Ancient Cultures & the “Civilization” cycle

Ancient Cultures & the “Civilization” cycle

I have visited Cusco & Machu Picchu twice. There are three the distinct types of stone construction: What appears to be the original is the same as what can be seen at Saqsaywaman (photos above), next is a cruder form with gaps in the joints and some use of mortar (perhaps added by the Inca?) and the last, and crudest, is the current “repair” work construction. South of Cusco where the valley narrows there is a structure that appears to be a “gateway”. Again, the original construction is the very precise architecture, while some amount of less precise stone work has been added on.

I consider the Cusco/Machu Picchu examples more than circumstantial evidence of lost technology. More specifics from the Arcana Factor on this amazing site above Cusco follows:

“Sacsayhuaman: the mysteries of the ancient Peruvian architects
of Historical Sciences In the north-western suburb of the ancient capital of the Inca Empire, Cusco, there’s a steep hill floating up above the ancient city. It has the name of Sacsayhuaman. In the language of Quechua – the language that was spoken by the patrials of the Empire in the ancient times – this means “a satiated hawk”.   This language is still widely used by 12 million of the citizens of the South America.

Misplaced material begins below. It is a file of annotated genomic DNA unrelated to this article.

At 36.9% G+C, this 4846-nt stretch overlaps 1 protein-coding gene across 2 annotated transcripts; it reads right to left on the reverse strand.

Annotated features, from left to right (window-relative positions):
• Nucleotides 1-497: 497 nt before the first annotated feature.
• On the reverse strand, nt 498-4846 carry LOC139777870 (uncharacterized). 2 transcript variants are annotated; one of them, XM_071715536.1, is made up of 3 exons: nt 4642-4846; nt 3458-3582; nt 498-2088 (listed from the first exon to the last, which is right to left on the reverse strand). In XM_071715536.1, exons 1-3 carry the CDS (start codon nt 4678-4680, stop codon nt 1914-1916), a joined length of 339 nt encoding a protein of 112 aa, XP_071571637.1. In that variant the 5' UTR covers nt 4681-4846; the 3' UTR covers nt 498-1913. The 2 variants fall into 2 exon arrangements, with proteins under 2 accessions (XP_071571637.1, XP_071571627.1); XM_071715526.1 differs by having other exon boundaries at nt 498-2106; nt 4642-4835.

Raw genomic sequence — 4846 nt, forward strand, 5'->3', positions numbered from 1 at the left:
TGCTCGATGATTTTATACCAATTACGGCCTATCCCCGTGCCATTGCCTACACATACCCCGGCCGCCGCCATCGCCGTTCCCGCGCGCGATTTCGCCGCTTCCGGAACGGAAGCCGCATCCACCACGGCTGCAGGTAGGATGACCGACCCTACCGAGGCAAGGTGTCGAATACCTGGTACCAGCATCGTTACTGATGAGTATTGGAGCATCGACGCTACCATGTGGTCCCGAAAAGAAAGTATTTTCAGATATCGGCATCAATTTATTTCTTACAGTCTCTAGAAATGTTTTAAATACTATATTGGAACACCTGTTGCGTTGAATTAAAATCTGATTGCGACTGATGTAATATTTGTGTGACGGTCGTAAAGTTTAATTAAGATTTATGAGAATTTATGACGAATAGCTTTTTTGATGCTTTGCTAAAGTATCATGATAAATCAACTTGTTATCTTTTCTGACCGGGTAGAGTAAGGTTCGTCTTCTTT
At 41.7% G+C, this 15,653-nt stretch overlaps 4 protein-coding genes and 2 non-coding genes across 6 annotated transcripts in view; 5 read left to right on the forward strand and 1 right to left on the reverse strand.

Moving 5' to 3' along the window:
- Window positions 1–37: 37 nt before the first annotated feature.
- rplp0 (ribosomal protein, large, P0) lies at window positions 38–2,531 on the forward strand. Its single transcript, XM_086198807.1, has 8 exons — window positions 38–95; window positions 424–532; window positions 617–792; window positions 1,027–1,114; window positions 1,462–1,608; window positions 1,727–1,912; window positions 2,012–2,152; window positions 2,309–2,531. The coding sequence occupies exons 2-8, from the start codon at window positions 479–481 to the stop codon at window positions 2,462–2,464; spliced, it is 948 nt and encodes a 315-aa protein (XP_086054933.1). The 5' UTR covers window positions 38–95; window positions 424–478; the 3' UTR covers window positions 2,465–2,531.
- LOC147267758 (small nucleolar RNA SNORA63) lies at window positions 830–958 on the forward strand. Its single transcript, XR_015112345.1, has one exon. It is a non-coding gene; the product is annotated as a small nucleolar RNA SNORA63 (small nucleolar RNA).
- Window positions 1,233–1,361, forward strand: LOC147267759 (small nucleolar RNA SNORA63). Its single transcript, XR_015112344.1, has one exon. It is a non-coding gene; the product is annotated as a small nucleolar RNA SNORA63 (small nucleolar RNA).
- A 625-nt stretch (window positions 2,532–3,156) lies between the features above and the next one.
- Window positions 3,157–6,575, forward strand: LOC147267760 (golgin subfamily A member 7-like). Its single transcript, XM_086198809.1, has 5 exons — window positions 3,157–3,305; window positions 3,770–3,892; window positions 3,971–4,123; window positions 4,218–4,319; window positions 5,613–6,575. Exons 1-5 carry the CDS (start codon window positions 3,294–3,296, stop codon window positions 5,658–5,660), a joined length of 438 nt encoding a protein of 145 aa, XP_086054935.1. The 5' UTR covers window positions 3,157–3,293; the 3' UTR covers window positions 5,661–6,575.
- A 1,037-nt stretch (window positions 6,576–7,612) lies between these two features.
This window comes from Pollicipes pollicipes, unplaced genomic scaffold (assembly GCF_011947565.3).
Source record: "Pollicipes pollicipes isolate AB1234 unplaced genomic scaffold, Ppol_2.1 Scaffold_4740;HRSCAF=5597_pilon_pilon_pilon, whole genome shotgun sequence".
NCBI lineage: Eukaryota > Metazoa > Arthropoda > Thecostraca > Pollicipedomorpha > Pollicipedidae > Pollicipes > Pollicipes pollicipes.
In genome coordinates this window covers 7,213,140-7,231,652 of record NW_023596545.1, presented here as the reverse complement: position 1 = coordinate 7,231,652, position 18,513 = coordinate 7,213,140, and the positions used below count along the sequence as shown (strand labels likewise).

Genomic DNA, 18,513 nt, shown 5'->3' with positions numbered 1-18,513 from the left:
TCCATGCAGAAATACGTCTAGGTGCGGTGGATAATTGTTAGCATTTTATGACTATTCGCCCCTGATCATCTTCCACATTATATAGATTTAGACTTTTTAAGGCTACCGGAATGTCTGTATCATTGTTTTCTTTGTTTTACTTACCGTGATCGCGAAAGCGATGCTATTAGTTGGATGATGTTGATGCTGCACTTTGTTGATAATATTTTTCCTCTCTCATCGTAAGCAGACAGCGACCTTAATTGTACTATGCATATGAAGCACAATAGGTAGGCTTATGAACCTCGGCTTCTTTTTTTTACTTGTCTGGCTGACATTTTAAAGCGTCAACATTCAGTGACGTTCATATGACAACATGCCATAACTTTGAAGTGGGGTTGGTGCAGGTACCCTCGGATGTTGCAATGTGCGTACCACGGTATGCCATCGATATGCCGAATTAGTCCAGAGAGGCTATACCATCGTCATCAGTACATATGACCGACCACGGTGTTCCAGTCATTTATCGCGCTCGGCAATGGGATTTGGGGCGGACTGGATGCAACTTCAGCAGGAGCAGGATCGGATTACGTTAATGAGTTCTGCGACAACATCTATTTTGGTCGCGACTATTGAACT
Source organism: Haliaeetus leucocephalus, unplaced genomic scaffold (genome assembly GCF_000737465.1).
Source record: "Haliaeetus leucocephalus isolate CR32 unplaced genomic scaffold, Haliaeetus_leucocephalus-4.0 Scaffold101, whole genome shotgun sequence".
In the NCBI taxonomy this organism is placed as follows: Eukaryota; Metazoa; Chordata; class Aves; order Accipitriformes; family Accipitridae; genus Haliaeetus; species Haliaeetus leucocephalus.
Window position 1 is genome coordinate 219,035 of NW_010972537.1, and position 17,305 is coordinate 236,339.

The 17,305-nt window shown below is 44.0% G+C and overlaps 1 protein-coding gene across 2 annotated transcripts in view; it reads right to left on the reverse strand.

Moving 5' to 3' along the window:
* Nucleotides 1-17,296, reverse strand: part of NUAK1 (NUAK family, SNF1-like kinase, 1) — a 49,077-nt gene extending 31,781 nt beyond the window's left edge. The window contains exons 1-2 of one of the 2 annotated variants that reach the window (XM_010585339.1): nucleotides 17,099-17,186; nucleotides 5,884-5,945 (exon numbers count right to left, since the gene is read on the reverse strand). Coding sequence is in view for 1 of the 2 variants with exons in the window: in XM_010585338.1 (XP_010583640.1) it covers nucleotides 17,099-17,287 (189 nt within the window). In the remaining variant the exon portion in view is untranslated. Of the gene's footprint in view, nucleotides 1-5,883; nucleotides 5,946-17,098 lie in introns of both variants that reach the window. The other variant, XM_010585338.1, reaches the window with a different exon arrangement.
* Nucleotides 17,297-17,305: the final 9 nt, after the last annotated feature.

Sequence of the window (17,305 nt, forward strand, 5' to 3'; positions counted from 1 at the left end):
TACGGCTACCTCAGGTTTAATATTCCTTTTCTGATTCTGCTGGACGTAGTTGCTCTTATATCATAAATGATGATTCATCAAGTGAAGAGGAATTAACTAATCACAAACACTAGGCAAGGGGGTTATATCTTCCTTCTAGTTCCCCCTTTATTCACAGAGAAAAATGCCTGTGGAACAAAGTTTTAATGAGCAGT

At the top of this hill there is one of the greatest monuments of the ancient Peruvian architecture. In 1983 Sacsayhuaman (as well as the whole city of Cusco) was included into the UNESCO World Heritage List. The central part of this archaeological monument is represented by the three zigzag walls located one after another, fringing the slope of the hill. The length of each of the walls reaches 350 m. Their height varies from 4 to 5 meters (for the bottom wall) and up to 3 meters (for the top wall). Each of them has more than 20 prominent «bastions», which add to the zigzag shape of the walls. Each of the walls has one or two passages to the next level. The walls are compiled of the large, thoroughly processed blocks of the so-called grey Yucay limestone. The lower wall consists of the largest blocks which have the height of 2-3 meters and the weight of hundreds of tons. The weight of the biggest block amounts to 360 tons, while its height is 8.4 meters. The blocks have a different shape, but despite this they are fit together with unbelievable precision. It’s impossible to squeeze even the knife’s blade between them. The walls are made without any mortar, but with the help of a technology which is nowadays called the polygonal masonry. Many of the bulges are sophisticatedly carved so that to match the shape of the adjacent boulders. This way, the blocks are fit together just like the elements of a puzzle. Engineers believe, that this type of masonry provided the maximum stability and safety of the construction in such an earthquake endangered zone as the valley of Cusco.